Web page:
Definitions

I thought it might be useful to include an expanding page for technical terms I use frequently or terms I might be using differently from others.  I welcome suggestions if you spot words you think need to be clarified.

Gay, Same-Sex Attraction, Homosexuality: Scholarship on homosexuality has lots of pitfalls.  Social constructivists argue that “homosexuality” is not a trans-historical category but shaped by cultural context while “essentialists” argue that there is such a thing as a trans-historical, trans-cultural homosexuality.  I’d probably fit somewhere in the middle, so let me define my terms.  “Same-sex attraction” refers to that dimension that seems to have a biological trans-historical basis, regardless if or how it is acted upon.  I’ll use the more “clinical” term “homosexuality” to refer to same-sex sexual activity.  As for “gay,” I’ll reserve that for the modern sense of identity and community characterized by typically socially symmetrical same-sex romantic relationships (as opposed to say, the unequal relationship found in Greek or medieval Islamic expressions of homosexuality).

Homophobia: Like Islamophobia, this is not a classical phobia, but unlike Islamophobia this term implies a visceral and too often violent reaction to the target, in this case LGBT individuals or even people simply perceived as LGBT.  Islamophobes don’t typically fear to be mistaken as the target object (a more classic fear of the Other), but Homophobes often act out of exactly such a fear.  The fact that Homophobes and Islamophobes often happen to be the same people will be a subject of an incoming blog post.

Imaginative Fiction: I’m using this term very broadly to encompass both science fiction and fantasy in both written, oral, and visual forms. I believe that the best Imaginative Fiction makes use of what Berthold Brecht called the Verfremdungseffekt, the notion that a stylization or removal of a narrative from the audience’s everyday experience could bring the narrative’s social and moral content to the fore.  In short, the weirdness of the context allows the audience to reflect more clearly on difficult truths and possibilities.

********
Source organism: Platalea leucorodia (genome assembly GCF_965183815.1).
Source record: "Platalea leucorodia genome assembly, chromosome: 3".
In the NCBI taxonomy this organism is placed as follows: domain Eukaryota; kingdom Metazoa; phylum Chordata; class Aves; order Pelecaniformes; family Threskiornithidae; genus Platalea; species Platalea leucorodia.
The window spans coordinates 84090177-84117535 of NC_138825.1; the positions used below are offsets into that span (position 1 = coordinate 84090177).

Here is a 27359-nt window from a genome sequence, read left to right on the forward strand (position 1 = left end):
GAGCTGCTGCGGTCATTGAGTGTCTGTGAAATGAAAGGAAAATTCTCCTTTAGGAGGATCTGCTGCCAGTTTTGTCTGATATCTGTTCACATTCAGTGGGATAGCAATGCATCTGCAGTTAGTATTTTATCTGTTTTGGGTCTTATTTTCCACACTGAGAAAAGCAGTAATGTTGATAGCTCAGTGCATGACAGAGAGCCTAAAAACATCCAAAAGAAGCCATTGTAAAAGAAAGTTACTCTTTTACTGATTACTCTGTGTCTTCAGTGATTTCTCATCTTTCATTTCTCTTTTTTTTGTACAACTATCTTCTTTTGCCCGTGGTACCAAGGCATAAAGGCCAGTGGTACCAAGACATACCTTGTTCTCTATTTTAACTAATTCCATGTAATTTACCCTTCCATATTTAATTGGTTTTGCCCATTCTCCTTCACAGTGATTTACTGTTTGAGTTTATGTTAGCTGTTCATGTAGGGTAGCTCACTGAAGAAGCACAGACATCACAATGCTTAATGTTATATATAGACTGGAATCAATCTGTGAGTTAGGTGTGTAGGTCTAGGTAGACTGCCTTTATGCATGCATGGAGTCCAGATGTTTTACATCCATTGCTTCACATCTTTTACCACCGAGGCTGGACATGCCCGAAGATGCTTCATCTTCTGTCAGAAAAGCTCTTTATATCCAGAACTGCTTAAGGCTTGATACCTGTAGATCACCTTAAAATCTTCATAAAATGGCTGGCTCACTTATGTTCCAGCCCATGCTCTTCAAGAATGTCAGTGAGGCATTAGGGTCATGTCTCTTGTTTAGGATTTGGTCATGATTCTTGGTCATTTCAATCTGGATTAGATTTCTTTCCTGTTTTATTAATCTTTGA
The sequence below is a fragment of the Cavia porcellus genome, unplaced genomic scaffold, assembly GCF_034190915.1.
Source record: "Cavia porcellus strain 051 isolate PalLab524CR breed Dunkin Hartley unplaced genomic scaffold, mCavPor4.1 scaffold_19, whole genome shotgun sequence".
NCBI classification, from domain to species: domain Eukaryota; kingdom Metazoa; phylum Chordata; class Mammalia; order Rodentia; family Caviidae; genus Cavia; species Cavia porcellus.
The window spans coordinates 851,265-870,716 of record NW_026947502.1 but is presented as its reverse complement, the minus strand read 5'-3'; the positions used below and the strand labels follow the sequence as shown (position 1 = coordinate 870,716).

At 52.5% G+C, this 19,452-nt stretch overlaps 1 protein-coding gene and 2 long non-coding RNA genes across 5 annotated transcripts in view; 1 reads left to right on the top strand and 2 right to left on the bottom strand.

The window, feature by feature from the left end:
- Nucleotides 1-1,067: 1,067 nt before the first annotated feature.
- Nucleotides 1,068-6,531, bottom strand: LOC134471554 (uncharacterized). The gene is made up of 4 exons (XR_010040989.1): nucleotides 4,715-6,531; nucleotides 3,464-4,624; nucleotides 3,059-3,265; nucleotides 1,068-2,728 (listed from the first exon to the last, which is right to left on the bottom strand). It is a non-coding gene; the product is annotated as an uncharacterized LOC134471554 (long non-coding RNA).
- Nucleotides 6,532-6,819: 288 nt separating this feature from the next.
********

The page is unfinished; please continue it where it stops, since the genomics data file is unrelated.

Islamophobia: Many right-wing bloggers complain about the term “Islamophobia”, claiming that it’s not a phobia in the classical psychological sense of “fear of” something.  However, this has become the term, however imprecise, for hatred of Muslims, analogous to the term Anti-semitism in the sense of hatred of Jews (even though at least the Arabs are also technically included in that term in its Nazi usage).  Given the lack of a better term, I’ll continue to use it (AP be damned).

LGBT: God, I hate cumbersome acronyms like this.  It’s trying to be inclusive, but many transgender people object to their inclusion in this group on political grounds (which I fully understand – desiring the same sex is not the same as desiring the opposite sex but being contained in an incorrectly-sexed body), while other transgender people advocate vociferously for their inclusion in the rubric (which I also understand – gender minorities need to stick together).  “Queer” might be a good alternative, except that people don’t always like the pejorative history (I understand this, too – why do we need to be like they imagine us to be?!).  Like the well-meaning adjective “Judeo-Christian,” a term like LGBT often effectively allows the larger constituency to swallow up and obscure the smaller constituencies.  I will use LGBT in this blog, but I use it in the most inclusive, non-normative way you can imagine for individuals and groups that do not conform to the heterosexual cis-gendered majority.  It’s OK if the terms evolve and we recognize their weaknesses, but we have to be able to talk about this stuff in the meantime.  Let’s just assume good intentions and correct one another when we need to!